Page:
By Terry Shue
I heard a moving story of the IBA (Anabaptist Biblical Institute) teaching center located in the “Ark of Salvation” congregation in Fort Myers, Florida. While I was attending a Mennonite Education Agency board meeting last year in Fort Myers, the leader of this center spoke of the work she does teaching and leading the students. As she explained all they do through this vital link of leadership development, she made a comment that I will long remember. It was in response to the question, “Why do you do what you do?” She replied, “Creating leaders is just what leaders do!”
In Mennonite Church USA, we have a priority which gives specific focus to leadership development. In our denomination, this priority is being worked on in our schools and seminaries at all levels. And there are many important opportunities in local congregations of all sizes which can be a great context for leadership development as well.
The role of a pastor is an honor and a responsibility, which is strategically placed in the congregation to help the body recognize, nurture and grow as the people of God. One of the many ways this happens is through supervisory work of interns either from within the church family or from outside the congregation.
The task of supervision, whether it is formal or informal, has three basic components which form the basis for healthy and formative leadership development: Action, Reflection and Feedback. Supervisors will grow in their supervisory skills while growing the pastoral skills of the intern while attending to these crucial components.
Action – First leaders are developed when they are given responsibilities. Very little is learned by simply shadowing a seasoned leader around in ministry situations for weeks.
Ministers are shaped by ministering and leaders are shaped by leading. Pastors who are supervising persons seeking to grow in their ministry skills need to find real and appropriate ministry opportunities to engage in. There are plenty of these opportunities in all of our congregations which are excellent practice-based experiences for growth.
It is important these ministry assignments are appropriate for the person or persons who will be receiving the ministry. While it would be inappropriate for a new intern to be given the responsibility to do a funeral alone just to get experience, it is appropriate, with the family’s permission, to ask them to read a scripture or offer a prayer at a funeral.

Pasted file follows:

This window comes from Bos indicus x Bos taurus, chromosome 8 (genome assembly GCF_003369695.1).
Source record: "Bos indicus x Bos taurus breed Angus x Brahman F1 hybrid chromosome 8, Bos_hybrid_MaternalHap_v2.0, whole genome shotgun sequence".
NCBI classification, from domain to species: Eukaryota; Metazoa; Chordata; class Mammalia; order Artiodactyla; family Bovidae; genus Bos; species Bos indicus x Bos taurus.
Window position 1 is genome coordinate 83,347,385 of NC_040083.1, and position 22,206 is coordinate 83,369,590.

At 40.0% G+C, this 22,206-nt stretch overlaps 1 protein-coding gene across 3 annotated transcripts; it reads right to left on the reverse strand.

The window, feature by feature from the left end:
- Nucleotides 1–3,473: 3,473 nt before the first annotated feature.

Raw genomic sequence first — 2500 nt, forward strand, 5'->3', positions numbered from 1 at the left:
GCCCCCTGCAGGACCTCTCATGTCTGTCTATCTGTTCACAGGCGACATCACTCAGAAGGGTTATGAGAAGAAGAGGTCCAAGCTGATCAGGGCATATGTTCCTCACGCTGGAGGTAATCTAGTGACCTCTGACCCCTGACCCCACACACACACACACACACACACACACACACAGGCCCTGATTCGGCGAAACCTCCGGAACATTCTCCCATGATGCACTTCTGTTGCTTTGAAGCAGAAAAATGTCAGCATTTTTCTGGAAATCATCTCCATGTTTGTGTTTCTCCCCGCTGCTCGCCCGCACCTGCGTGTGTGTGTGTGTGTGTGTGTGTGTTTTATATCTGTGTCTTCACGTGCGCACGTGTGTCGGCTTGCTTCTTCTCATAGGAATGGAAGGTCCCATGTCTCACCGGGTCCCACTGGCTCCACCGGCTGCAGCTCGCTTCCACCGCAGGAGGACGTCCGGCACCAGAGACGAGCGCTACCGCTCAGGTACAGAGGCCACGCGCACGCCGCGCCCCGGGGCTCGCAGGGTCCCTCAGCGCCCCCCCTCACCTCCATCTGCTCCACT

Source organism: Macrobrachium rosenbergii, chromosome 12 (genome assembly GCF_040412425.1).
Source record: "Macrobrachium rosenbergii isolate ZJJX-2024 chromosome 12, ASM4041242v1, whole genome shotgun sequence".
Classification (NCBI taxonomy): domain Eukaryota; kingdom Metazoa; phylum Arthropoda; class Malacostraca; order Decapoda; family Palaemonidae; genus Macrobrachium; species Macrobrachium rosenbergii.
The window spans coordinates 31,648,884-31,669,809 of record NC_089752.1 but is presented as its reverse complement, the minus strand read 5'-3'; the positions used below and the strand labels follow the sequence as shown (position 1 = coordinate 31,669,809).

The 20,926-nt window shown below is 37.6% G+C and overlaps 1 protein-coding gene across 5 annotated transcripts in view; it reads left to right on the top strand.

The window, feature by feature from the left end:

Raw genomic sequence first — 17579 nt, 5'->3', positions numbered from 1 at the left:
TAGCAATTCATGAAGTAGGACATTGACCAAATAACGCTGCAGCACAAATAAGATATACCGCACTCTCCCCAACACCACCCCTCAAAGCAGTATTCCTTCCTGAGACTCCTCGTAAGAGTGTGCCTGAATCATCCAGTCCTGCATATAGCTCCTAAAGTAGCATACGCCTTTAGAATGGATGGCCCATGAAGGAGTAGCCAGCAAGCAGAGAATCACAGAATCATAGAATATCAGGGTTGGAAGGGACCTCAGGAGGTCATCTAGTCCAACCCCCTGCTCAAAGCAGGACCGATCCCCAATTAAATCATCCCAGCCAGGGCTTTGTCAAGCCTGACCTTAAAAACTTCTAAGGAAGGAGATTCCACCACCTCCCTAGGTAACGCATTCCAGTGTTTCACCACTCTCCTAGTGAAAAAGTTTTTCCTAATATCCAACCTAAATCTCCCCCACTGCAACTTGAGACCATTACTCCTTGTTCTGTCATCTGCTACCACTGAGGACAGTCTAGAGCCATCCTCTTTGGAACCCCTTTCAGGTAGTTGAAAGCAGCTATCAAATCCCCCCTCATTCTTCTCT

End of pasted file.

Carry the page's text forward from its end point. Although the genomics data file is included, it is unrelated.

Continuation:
It is good to remember is that any ministry opportunity which the student minister is asked to do, needs to be incrementally appropriate to their stage of ministry development. Sufficient time for planning also needs to be given to the student to provide a high probability of satisfaction for everyone involved. To ask a developing minister to undertake a new large ministry opportunity, say preaching, with little time for or support in the preparation is not only a recipe for frustration, it can also be a sure way to have them declare they will never do that again!
Reflection – Secondly, leaders grow when, following significant appropriate ministry actions, they are given time to reflect on the ministry action. Asking for a written summary of what they did and what went into the process of deciding what to do, is not wasted time. In fact this sort of action and reflection is a gift which is often overlooked in ministry as we hurry on to the next thing on our “to do” list.
As their supervisor, you have the opportunity to help them think about the ministry context, the options which they choose from, as well as the response of those persons who received the ministry. Moreover helping the growing minister reflect upon where God was in this situation will help shape the ability apprentice traits of tracking God at work in our world. Asking the simple question of a spiritual guide, such as–What was happening to your spirit when you do these ministries?—becomes a great way to help the student minister reflectively.
Feedback – The cycle of good supervision is complete when the person is given clear and honest feedback from a trusted, caring supervisor. What are the strengths of the person growing in ministry which can be encouraged and drawn out? What passions do you see in the person, which are aligned with their giftedness which brings a spark of life to them and everyone around them? In what ways can you recognize spiritual giftedness which is being expressed in their ministry?
Sure, there will likely be some ministry experiences, which may require honest hard feedback. We serve no one well by providing supervision which is nothing more than “sloppy agape”, allowing anything to pass as “good enough” in the ministry realm. Yet, learning from appreciative inquiry theory we will likely find the most meaningful and satisfying growth to come through building upon one’s strengths and gifts, rather than focusing on the areas which are weakest.
These tools of action, reflection and feedback can serve us well as pastors in a variety of settings. If you have the opportunity to work with someone this summer or in the near future, who is doing an internship with you and your church in any capacity, try it out. Don’t be surprised if you find the unintended consequence is that you grow as well!!